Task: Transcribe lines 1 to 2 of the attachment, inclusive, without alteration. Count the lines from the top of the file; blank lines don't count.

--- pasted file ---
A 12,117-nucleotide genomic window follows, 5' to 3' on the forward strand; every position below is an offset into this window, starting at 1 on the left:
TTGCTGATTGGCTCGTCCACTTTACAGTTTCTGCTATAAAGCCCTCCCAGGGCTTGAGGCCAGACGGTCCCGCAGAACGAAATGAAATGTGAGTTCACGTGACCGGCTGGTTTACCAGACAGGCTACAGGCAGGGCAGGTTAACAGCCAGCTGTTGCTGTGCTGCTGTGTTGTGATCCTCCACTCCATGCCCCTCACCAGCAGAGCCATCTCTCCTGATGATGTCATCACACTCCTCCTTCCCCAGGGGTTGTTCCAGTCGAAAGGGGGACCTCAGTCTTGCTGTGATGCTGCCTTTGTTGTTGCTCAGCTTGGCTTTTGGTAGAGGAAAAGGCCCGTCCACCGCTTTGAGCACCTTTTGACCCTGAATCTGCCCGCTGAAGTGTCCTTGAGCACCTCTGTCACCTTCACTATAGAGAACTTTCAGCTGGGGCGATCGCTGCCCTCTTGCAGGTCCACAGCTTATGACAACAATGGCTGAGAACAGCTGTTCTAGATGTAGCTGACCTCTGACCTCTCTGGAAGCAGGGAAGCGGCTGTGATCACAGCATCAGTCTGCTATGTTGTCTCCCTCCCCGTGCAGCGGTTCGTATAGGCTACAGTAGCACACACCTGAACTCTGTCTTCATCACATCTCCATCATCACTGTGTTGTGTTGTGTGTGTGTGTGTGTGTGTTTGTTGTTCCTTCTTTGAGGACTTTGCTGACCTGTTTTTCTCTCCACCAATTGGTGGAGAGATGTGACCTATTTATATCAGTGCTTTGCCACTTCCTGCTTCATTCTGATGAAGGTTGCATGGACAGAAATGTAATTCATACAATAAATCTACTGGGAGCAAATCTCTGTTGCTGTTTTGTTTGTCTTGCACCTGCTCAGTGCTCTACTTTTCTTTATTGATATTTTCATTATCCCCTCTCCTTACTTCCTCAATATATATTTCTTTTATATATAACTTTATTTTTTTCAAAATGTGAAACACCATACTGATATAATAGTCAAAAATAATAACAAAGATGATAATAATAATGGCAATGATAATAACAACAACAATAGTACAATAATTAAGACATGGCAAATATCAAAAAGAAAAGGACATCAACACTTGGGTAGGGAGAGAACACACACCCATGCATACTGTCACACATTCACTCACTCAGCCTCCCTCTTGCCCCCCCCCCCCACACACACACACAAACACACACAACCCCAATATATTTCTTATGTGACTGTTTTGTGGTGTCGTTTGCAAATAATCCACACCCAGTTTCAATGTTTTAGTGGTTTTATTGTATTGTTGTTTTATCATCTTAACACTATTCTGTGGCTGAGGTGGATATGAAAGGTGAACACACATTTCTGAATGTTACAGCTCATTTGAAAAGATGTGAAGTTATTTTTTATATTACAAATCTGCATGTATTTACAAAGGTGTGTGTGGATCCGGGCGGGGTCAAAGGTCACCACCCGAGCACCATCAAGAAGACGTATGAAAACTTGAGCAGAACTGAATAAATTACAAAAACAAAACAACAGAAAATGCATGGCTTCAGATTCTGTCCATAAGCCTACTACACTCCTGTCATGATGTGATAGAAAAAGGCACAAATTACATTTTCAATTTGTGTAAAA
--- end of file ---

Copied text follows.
A 12,117-nucleotide genomic window follows, 5' to 3' on the forward strand; every position below is an offset into this window, starting at 1 on the left:
TTGCTGATTGGCTCGTCCACTTTACAGTTTCTGCTATAAAGCCCTCCCAGGGCTTGAGGCCAGACGGTCCCGCAGAACGAAATGAAATGTGAGTTCACGTGACCGGCTGGTTTACCAGACAGGCTACAGGCAGGGCAGGTTAACAGCCAGCTGTTGCTGTGCTGCTGTGTTGTGATCCTCCACTCCATGCCCCTCACCAGCAGAGCCATCTCTCCTGATGATGTCATCACACTCCTCCTTCCCCAGGGGTTGTTCCAGTCGAAAGGGGGACCTCAGTCTTGCTGTGATGCTGCCTTTGTTGTTGCTCAGCTTGGCTTTTGGTAGAGGAAAAGGCCCGTCCACCGCTTTGAGCACCTTTTGACCCTGAATCTGCCCGCTGAAGTGTCCTTGAGCACCTCTGTCACCTTCACTATAGAGAACTTTCAGCTGGGGCGATCGCTGCCCTCTTGCAGGTCCACAGCTTATGACAACAATGGCTGAGAACAGCTGTTCTAGATGTAGCTGACCTCTGACCTCTCTGGAAGCAGGGAAGCGGCTGTGATCACAGCATCAGTCTGCTATGTTGTCTCCCTCCCCGTGCAGCGGTTCGTATAGGCTACAGTAGCACACACCTGAACTCTGTCTTCATCACATCTCCATCATCACTGTGTTGTGTTGTGTGTGTGTGTGTGTGTGTTTGTTGTTCCTTCTTTGAGGACTTTGCTGACCTGTTTTTCTCTCCACCAATTGGTGGAGAGATGTGACCTATTTATATCAGTGCTTTGCCACTTCCTGCTTCATTCTGATGAAGGTTGCATGGACAGAAATGTAATTCATACAATAAATCTACTGGGAGCAAATCTCTGTTGCTGTTTTGTTTGTCTTGCACCTGCTCAGTGCTCTACTTTTCTTTATTGATATTTTCATTATCCCCTCTCCTTACTTCCTCAATATATATTTCTTTTATATATAACTTTATTTTTTTCAAAATGTGAAACACCATACTGATATAATAGTCAAAAATAATAACAAAGATGATAATAATAATGGCAATGATAATAACAACAACAATAGTACAATAATTAAGACATGGCAAATATCAAAAAGAAAAGGACATCAACACTTGGGTAGGGAGAGAACACACACCCATGCATACTGTCACACATTCACTCACTCAGCCTCCCTCTTGCCCCCCCCCCCCACACACACACACAAACACACACAACCCCAATATATTTCTTATGTGACTGTTTTGTGGTGTCGTTTGCAAATAATCCACACCCAGTTTCAATGTTTTAGTGGTTTTATTGTATTGTTGTTTTATCATCTTAACACTATTCTGTGGCTGAGGTGGATATGAAAGGTGAACACACATTTCTGAATGTTACAGCTCATTTGAAAAGATGTGAAGTTATTTTTTATATTACAAATCTGCATGTATTTACAAAGGTGTGTGTGGATCCGGGCGGGGTCAAAGGTCACCACCCGAGCACCATCAAGAAGACGTATGAAAACTTGAGCAGAACTGAATAAATTACAAAAACAAAACAACAGAAAATGCATGGCTTCAGATTCTGTCCATAAGCCTACTACACTCCTGTCATGATGTGATAGAAAAAGGCACAAATTACATTTTCAATTTGTGTAAAA